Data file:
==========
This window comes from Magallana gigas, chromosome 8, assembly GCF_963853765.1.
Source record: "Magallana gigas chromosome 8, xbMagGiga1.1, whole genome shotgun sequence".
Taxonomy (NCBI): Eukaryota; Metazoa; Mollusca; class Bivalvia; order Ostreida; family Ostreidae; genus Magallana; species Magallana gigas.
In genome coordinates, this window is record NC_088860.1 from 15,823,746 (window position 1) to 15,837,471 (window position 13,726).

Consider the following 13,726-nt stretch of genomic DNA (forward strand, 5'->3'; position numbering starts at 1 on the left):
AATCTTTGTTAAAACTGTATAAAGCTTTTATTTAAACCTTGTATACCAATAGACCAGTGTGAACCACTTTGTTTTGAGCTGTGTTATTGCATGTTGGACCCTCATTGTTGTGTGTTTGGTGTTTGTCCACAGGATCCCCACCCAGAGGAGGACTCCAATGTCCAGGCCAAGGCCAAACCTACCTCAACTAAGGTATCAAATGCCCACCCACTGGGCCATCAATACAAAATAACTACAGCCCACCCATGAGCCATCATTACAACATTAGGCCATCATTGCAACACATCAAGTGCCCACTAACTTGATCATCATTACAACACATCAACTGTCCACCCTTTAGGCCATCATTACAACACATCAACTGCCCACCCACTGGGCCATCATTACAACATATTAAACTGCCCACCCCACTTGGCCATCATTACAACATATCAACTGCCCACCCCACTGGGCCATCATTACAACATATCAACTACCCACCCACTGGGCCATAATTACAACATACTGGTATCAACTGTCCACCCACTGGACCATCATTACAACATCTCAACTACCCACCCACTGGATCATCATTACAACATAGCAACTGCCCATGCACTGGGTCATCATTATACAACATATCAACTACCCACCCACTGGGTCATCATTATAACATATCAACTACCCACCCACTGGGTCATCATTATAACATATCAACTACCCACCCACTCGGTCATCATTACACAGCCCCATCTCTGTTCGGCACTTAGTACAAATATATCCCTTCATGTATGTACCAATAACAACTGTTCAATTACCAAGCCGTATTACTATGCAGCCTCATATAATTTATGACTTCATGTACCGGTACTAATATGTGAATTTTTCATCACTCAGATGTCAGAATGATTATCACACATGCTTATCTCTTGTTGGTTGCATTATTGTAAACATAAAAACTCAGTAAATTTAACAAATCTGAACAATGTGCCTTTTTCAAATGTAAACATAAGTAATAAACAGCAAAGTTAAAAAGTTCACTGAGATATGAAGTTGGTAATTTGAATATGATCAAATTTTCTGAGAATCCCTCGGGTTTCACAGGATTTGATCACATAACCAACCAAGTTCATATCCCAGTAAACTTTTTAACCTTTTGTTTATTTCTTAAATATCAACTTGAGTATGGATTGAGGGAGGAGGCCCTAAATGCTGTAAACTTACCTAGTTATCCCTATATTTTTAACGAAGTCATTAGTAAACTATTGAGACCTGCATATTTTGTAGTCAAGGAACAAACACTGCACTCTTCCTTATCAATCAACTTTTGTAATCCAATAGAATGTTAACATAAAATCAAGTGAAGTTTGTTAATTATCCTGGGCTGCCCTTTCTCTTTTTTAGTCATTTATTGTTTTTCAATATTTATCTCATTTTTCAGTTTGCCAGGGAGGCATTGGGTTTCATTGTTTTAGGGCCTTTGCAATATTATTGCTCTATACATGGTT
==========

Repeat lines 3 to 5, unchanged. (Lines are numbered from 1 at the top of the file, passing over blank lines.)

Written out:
Taxonomy (NCBI): Eukaryota; Metazoa; Mollusca; class Bivalvia; order Ostreida; family Ostreidae; genus Magallana; species Magallana gigas.
In genome coordinates, this window is record NC_088860.1 from 15,823,746 (window position 1) to 15,837,471 (window position 13,726).

Consider the following 13,726-nt stretch of genomic DNA (forward strand, 5'->3'; position numbering starts at 1 on the left):